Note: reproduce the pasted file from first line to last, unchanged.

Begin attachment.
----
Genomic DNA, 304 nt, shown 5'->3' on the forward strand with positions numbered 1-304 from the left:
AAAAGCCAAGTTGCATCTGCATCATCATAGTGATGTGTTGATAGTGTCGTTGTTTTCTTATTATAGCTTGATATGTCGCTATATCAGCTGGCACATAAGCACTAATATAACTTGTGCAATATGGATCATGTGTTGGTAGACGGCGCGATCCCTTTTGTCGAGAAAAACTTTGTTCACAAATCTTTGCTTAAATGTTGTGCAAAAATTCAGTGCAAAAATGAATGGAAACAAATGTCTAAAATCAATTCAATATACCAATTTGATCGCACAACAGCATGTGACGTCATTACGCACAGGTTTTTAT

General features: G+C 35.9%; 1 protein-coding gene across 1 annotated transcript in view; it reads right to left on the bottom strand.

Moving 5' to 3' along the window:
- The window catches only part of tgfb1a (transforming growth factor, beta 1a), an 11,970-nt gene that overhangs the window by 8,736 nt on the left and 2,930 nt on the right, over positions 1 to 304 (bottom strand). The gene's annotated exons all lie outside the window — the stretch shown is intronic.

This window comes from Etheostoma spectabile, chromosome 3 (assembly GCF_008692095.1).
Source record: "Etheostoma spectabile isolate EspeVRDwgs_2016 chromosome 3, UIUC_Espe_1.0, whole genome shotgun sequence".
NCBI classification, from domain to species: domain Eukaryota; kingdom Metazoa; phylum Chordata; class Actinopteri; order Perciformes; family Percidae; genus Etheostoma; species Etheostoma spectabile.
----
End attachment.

Genomic DNA, 304 nt, shown 5'->3' on the forward strand with positions numbered 1-304 from the left:
AAAAGCCAAGTTGCATCTGCATCATCATAGTGATGTGTTGATAGTGTCGTTGTTTTCTTATTATAGCTTGATATGTCGCTATATCAGCTGGCACATAAGCACTAATATAACTTGTGCAATATGGATCATGTGTTGGTAGACGGCGCGATCCCTTTTGTCGAGAAAAACTTTGTTCACAAATCTTTGCTTAAATGTTGTGCAAAAATTCAGTGCAAAAATGAATGGAAACAAATGTCTAAAATCAATTCAATATACCAATTTGATCGCACAACAGCATGTGACGTCATTACGCACAGGTTTTTAT

General features: G+C 35.9%; 1 protein-coding gene across 1 annotated transcript in view; it reads right to left on the bottom strand.

Moving 5' to 3' along the window:
- The window catches only part of tgfb1a (transforming growth factor, beta 1a), an 11,970-nt gene that overhangs the window by 8,736 nt on the left and 2,930 nt on the right, over positions 1 to 304 (bottom strand). The gene's annotated exons all lie outside the window — the stretch shown is intronic.

This window comes from Etheostoma spectabile, chromosome 3 (assembly GCF_008692095.1).
Source record: "Etheostoma spectabile isolate EspeVRDwgs_2016 chromosome 3, UIUC_Espe_1.0, whole genome shotgun sequence".
NCBI classification, from domain to species: domain Eukaryota; kingdom Metazoa; phylum Chordata; class Actinopteri; order Perciformes; family Percidae; genus Etheostoma; species Etheostoma spectabile.